Road Test: 2009 Acura TSX
This 2009 review is representative of model years 2009 to 2014.
By Aaron Robinson of Car and Driver
Back when gasoline was still cheaper than Glenfiddich, Honda's luxury division rolled the dice on a compact sedan with a wholly un-American persona. The 2004 Acura TSX, essentially an overseas-market Honda Accord, was cut narrow for Europe's squeezed streets, firmed up for keen drivers, and armed with a no-frills four-banger to take on the turbocharged and six-cylinder competition. The only choices: manual or automatic, and navigation system or wrinkled map. Pitching this lean front-driver as the cut-buck alternative to a BMW 3-series, Acura execs seemed to have been swilling their own stocks of Scotch.
We fell in love. The TSX was compact but not cramped. It was frugal on gas but felt swift. It commuted serenely and also sliced asphalt into ribbons. It was less expensive, better equipped in base form, and when fitted with the especially satisfying six-speed stick, about 2.7 times more entertaining than most of the luxury cars then oozing across our pages. It averaged about 32,000 sales per year, twice the expectation, Acura tells us. A three-time 10Best winner, the original TSX departs us, leaving behind size-14 double-Es to fill.
Acura's strategy? Hit the replay button. The driving joy remains in the 2009 TSX despite a few added inches and a few extra pounds. There are some improvements in cabin refinement, including additional sound insulation, and the roll call of standard features remains long. The changes are meant to address kvetches with the outgoing car by Camry and Accord leapers while retaining the core 30-something luxury newbies who like it edgy. If all hands report, Acura is hoping to ratchet up sales to 40,000 per year.
A 201-hp, 2.4-liter front-driving four-cylinder is still the lone engine. The base price remains under $30,000, at $29,675. Power leather seats, a sunroof, xenon headlamps, curtain airbags, stability control, and 17-inch alloy rims with Michelin Pilot HX MXM4 all-season tires are included. The rubber grows, from 215/50s on the old car to 225/50s.
Besides the transmission choice — a six-speed manual or a five-speed automatic — the single factory option is a Technology package. It includes navigation, a 10-speaker hi-fi with iPod and USB connectors and a CD changer, and a rear-mounted camera. All up, a TSX is priced at $32,775.
As before, the TSX is a Euro Accord with Acura badges. The sporting pretension includes, again, a sporting suspension of unequal-length control arms shouldering the front axle and multiple links in back, all on subframes mounted to a stiffly latticed unibody. Lift the hood to see the factory crossbrace bridging the strut towers. No aftermarket Viagra needed here.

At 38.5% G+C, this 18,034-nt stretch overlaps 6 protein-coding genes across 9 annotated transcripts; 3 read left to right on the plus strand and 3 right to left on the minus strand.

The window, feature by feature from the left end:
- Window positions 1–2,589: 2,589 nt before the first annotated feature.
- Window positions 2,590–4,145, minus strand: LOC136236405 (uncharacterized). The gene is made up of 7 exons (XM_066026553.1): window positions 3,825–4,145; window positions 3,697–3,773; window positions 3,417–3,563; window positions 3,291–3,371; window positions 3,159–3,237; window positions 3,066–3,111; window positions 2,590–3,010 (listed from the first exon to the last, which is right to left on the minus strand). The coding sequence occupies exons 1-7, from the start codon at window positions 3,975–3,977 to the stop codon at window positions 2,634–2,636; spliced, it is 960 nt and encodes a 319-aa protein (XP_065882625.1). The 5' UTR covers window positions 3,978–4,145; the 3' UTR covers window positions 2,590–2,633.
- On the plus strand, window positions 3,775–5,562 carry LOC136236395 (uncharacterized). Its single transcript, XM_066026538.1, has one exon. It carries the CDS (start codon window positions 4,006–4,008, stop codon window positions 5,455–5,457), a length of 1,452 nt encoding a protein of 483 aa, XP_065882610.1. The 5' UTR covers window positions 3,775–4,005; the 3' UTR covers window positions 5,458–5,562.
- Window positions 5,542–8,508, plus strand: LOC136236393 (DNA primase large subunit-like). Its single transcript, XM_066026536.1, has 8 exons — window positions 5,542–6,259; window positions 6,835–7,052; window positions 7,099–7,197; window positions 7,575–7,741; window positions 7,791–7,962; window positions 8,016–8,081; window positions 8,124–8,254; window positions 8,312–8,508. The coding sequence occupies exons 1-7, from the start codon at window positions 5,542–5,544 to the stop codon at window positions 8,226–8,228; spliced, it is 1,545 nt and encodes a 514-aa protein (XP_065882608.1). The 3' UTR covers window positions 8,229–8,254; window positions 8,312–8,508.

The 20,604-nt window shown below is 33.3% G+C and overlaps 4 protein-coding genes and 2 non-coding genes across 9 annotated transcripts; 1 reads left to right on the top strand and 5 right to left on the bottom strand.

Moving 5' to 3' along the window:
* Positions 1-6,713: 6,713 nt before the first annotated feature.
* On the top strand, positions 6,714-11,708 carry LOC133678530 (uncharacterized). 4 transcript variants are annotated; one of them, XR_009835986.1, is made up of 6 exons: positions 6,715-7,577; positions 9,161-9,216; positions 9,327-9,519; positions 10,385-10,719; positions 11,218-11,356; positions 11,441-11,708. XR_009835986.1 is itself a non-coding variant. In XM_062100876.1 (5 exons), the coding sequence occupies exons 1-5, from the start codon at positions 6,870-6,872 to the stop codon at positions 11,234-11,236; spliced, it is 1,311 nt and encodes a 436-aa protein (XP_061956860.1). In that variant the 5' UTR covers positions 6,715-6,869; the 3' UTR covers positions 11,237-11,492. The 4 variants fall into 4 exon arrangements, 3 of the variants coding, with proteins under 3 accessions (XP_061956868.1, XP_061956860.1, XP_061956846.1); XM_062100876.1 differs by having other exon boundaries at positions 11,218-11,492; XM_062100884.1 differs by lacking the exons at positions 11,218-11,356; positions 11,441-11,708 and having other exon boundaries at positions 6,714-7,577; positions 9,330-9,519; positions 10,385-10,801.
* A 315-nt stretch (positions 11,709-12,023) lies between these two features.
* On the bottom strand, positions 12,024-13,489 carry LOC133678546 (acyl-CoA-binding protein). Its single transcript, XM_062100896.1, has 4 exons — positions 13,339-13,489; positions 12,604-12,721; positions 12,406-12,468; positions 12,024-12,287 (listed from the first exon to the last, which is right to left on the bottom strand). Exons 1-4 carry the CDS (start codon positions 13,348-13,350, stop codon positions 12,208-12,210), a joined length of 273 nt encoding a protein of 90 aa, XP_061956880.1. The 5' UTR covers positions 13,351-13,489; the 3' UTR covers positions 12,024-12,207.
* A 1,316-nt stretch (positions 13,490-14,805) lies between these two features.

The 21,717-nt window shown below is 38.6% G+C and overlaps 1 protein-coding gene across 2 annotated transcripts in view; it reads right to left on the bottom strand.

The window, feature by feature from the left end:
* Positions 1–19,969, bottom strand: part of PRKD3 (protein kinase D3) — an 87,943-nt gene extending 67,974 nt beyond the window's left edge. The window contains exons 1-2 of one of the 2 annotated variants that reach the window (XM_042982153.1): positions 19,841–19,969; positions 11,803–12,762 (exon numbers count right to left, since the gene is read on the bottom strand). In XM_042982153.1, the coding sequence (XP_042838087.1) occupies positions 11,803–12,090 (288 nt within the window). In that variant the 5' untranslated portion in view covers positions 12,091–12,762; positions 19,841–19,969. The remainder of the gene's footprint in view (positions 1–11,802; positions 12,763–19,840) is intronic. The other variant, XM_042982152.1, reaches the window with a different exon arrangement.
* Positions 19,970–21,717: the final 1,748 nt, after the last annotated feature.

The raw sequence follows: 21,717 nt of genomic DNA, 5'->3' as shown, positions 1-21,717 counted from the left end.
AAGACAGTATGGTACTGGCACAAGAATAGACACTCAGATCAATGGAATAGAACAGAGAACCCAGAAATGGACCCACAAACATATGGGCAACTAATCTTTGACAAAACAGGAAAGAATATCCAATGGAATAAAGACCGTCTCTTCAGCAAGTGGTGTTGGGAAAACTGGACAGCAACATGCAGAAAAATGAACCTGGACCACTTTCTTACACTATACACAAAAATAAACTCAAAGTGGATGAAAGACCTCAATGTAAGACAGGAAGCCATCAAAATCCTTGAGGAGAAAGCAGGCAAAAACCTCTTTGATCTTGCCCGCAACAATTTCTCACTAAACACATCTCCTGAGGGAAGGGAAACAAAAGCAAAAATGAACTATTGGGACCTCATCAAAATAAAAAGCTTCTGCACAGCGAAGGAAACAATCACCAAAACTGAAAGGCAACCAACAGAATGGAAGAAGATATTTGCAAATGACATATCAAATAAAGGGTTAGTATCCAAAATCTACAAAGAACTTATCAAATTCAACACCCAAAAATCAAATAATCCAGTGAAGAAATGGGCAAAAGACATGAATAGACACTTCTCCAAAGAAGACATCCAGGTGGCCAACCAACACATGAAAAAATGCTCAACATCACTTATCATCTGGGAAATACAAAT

The TSX is narrower and shorter than the new plus-size American Accord, but it is larger than the preceding TSX and about 130 pounds heavier. Buyers wanted more interior acreage, so the wheelbase was yanked out by 1.4 inches and the overall length by 2.7 inches. Width is up by three inches, with a similar increase to the track.
It won't be hard to pick out the new car in a lineup. Not satisfied with sleek and simple, the designers went after the TSX with an angle grinder. The rear corners are squared off with vertical creases, the wheel arches flared out and then guillotined flat to look as though the body is being inflated against glass. There are chrome door handles and an oversized grille blade — anybody up for scything the north 40? All this bling and body clutter demands your attention, for better or for worse, which was perhaps the point. Shock, rage, death threats — a car designer will take anything over indifference.
The extra acreage? Our calculators insist that the front and rear seating areas each receive two more cubic feet. In the cup holders, perhaps. Individual interior measurements are up mostly fractions of an inch, meaning it's as intimate fore-and-aft as the old car, with a touch more clearance side to side. In the back seat, where car companies tend to sweep their sins, the head and shoulder room is generous but knees poke the front seatbacks and feet are only grudgingly allowed under the seats. Even with gooseneck hinges, the trunk holds steady at a boxy and usable 13 cubic feet, with the rear bench splitting 60/40 to open a wider tunnel.